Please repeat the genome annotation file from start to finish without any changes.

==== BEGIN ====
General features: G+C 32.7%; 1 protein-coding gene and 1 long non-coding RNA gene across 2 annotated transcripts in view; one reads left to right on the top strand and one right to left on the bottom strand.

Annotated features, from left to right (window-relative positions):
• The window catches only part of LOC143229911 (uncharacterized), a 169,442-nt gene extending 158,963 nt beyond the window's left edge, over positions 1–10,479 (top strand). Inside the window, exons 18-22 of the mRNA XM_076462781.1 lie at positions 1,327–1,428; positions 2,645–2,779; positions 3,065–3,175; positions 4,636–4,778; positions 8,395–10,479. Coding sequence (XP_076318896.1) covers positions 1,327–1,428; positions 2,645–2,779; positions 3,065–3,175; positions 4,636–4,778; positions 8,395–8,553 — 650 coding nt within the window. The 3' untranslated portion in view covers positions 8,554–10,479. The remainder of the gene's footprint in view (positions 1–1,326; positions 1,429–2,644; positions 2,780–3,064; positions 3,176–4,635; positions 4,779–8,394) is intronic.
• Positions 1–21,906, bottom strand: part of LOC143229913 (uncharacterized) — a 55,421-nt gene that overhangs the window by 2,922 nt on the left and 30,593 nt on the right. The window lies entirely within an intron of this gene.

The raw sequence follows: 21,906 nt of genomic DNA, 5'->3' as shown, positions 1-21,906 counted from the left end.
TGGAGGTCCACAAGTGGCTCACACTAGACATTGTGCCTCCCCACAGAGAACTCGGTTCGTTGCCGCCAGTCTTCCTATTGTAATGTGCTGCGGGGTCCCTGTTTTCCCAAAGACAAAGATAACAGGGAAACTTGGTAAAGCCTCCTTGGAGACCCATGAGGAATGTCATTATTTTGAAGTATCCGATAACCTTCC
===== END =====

General features: G+C 32.7%; 1 protein-coding gene and 1 long non-coding RNA gene across 2 annotated transcripts in view; one reads left to right on the top strand and one right to left on the bottom strand.

Annotated features, from left to right (window-relative positions):
• The window catches only part of LOC143229911 (uncharacterized), a 169,442-nt gene extending 158,963 nt beyond the window's left edge, over positions 1–10,479 (top strand). Inside the window, exons 18-22 of the mRNA XM_076462781.1 lie at positions 1,327–1,428; positions 2,645–2,779; positions 3,065–3,175; positions 4,636–4,778; positions 8,395–10,479. Coding sequence (XP_076318896.1) covers positions 1,327–1,428; positions 2,645–2,779; positions 3,065–3,175; positions 4,636–4,778; positions 8,395–8,553 — 650 coding nt within the window. The 3' untranslated portion in view covers positions 8,554–10,479. The remainder of the gene's footprint in view (positions 1–1,326; positions 1,429–2,644; positions 2,780–3,064; positions 3,176–4,635; positions 4,779–8,394) is intronic.
• Positions 1–21,906, bottom strand: part of LOC143229913 (uncharacterized) — a 55,421-nt gene that overhangs the window by 2,922 nt on the left and 30,593 nt on the right. The window lies entirely within an intron of this gene.

The raw sequence follows: 21,906 nt of genomic DNA, 5'->3' as shown, positions 1-21,906 counted from the left end.
TGGAGGTCCACAAGTGGCTCACACTAGACATTGTGCCTCCCCACAGAGAACTCGGTTCGTTGCCGCCAGTCTTCCTATTGTAATGTGCTGCGGGGTCCCTGTTTTCCCAAAGACAAAGATAACAGGGAAACTTGGTAAAGCCTCCTTGGAGACCCATGAGGAATGTCATTATTTTGAAGTATCCGATAACCTTCC